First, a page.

The casual dining chain has produced six Industrial Strength Lunch Decoys - which can be purchased on Amazon.com – as a means to market its Lunch Combos menu to work-weary Americans.
To anyone who has ever felt obligated to work through their lunch hour, Applebee's Neighborhood Grill and Bar says: get a decoy.
To that end, the chain has produced a line of inflatable dolls available for purchase via Amazon.com to encourage lunch breaks and, conveniently, Applebee's Lunch Combos menu.
This is the second year Applebee's has offered inflatable decoys. This year, however, it has improved upon the original with Industrial Strength models that are 20 percent thicker. Built with 12-gauge vinyl material, Amazon says Industrial Strength Lunch Decoys are designed to endure 300 pounds.
Amazon describes each doll as a 62- or 64-inch "polyurethane inflatable you."
The decoys also include a Bonus Customization Kit with features like glasses, mustaches and tattoos to help individuals further tailor their decoys. Applebee's calls this is a $1 value.
David Corns, vice president and account director at digital agency CP+B, says the decoys launched on July 29.
The original models sold out in two weeks last summer, according to Shannon Scott, executive director of marketing at Applebee's.
Like the original version, the Industrial Strength Lunch Decoy is available in six models: Multi-Tasker, Cubicle Queen, Overachiever, Self-Starter, Go-Getter and Executive. Users are prompted to pick the decoy that looks most like them and leave said decoy at work:
As of August 3, the Overachiever model was no longer listed. By August 5, the Cubicle Queen was sold out, too.
Applebee's would not disclose sales figures.
Corns says Applebee's is using Amazon because it is "where the majority of Americans go to buy products" and has distribution to the entire country.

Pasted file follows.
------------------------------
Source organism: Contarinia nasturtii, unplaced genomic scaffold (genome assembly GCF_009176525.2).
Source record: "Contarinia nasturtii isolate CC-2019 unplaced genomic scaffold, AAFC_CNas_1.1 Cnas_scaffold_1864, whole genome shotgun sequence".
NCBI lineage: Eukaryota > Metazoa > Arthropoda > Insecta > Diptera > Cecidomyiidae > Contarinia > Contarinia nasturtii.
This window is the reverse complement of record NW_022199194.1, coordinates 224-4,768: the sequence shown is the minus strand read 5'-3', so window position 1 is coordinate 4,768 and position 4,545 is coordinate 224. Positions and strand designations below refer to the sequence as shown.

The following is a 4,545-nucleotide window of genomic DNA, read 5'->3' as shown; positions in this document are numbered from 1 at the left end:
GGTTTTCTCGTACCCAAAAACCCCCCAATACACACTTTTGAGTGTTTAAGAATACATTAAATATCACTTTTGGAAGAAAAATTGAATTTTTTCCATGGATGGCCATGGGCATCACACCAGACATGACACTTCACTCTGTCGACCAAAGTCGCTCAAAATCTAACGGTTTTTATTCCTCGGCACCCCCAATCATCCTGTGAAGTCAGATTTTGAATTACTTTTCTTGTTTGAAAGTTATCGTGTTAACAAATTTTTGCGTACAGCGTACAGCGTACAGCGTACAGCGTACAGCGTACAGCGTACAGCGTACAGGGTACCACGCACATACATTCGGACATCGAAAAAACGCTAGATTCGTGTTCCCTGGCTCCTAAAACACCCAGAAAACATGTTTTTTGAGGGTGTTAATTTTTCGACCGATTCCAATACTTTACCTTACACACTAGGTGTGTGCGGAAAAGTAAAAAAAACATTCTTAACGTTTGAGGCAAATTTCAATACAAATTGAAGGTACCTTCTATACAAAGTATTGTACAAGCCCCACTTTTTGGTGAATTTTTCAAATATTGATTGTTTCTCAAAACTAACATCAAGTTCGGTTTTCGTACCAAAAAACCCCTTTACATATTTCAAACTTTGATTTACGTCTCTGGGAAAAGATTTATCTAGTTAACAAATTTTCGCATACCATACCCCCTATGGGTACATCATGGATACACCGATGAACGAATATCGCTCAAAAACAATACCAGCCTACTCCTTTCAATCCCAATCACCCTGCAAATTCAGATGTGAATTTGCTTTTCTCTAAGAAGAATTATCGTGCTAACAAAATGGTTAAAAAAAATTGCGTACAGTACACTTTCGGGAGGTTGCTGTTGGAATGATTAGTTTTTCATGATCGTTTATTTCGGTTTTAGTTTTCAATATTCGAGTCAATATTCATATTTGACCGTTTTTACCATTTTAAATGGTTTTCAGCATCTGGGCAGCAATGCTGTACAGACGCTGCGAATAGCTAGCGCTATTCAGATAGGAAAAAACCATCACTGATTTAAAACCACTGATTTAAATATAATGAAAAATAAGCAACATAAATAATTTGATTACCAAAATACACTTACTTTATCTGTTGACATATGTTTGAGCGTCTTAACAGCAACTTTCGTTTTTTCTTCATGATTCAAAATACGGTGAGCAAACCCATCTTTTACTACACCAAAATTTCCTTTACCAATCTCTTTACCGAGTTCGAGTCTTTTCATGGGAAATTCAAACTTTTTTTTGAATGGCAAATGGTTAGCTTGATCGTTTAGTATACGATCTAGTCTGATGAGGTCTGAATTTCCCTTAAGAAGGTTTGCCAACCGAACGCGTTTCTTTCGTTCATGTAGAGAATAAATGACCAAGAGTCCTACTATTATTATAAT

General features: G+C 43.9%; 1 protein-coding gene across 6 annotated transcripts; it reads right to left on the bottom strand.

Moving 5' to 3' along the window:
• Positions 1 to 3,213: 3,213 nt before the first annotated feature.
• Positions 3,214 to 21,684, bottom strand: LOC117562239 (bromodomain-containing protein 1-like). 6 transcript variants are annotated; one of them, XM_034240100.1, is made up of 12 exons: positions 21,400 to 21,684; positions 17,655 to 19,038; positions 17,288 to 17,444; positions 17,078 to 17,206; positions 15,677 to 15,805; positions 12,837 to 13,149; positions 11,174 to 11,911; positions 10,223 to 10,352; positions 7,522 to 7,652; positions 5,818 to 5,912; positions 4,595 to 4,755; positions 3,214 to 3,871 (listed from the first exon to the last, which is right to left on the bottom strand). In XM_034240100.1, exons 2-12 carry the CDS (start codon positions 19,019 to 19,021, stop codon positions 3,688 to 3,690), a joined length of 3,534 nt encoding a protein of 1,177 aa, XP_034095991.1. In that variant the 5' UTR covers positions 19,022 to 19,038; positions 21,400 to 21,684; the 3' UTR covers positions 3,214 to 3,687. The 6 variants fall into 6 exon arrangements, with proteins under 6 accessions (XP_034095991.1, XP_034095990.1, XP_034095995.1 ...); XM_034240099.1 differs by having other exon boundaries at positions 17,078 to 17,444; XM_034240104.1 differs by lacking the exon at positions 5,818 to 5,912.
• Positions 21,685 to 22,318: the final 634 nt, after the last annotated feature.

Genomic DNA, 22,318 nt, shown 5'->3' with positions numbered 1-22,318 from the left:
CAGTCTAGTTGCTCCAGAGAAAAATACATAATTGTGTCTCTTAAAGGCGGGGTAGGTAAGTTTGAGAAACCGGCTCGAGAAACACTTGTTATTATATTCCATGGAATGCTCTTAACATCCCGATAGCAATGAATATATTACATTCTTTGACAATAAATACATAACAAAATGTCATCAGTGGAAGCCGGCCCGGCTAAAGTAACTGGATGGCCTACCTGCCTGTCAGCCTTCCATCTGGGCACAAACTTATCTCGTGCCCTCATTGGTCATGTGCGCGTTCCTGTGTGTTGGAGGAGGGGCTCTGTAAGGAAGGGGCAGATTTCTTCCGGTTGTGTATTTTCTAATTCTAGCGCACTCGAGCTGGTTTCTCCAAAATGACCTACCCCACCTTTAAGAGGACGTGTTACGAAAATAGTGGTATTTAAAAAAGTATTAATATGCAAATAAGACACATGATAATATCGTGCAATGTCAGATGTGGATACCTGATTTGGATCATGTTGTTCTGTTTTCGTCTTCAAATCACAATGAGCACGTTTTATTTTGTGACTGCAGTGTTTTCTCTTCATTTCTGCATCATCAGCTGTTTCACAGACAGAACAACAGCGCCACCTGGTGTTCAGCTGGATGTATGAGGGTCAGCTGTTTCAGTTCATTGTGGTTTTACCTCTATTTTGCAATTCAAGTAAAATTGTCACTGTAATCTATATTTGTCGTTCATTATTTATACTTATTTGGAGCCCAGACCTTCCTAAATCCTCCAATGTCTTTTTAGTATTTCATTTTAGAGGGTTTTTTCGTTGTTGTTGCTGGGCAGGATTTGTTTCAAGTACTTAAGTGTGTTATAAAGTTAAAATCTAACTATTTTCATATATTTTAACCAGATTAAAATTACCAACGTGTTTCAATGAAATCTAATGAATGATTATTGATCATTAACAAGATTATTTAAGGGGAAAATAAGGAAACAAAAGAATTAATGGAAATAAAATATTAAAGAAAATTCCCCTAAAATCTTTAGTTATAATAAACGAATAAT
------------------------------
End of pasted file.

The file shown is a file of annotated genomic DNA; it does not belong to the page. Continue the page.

In its Amazon description, the Multi-Tasker says it is "an incredible likeness for almost any female with blonde hair and green eyes." Other models feature similar descriptions. (In addition, Amazon notes all sales are final, decoys are not flotation devices and "this product and the accessories sold with it contain chemicals known to the state of California to cause cancer and birth defects or other reproductive harm.")
Reviews are mixed.
Two five-star reviews liken the decoys to a perhaps seedier cousin, with one trumpeting, "S*x Toy Finds A New Life After Retirement," and another proclaiming, "Easy to inflate, and easier to cuddle!"
One one-star review complains about the high cost of shipping. The Industrial Strength Lunch Decoy is priced at $6.99, but carries an $11.29 shipping fee.
A two-star review presumably takes a more tongue-in-cheek approach, writing, "This worked well for several days until my boss called me up during a meeting to discuss sales projections."
According to Applebee's, its Lunch Combos Menu allows customers to create more than 200 combinations of soups, salads, sandwiches and entrees. Scott says these lunch options mean workers "can literally come back every weekday of the year and have a different lunch combo."
To push the campaign, Applebee's has produced a 30-second TV spot and a long-form web video. Promotional elements also include banners and custom content from BuzzFeed and the Huffington Post.
Applebee's says it is the world's largest casual dining chain, with approximately 2,000 locations in 49 states, 15 countries and one U.S. territory.
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In addition to ClickZ and Search Engine Watch, Lisa's work has appeared in The Huffington Post, The Luxury Spot, LearnVest, MarthaStewart.com, GoodHousekeeping.com, amNewYork, and The Wall Street Journal. She's a graduate of Columbia's School of Journalism.
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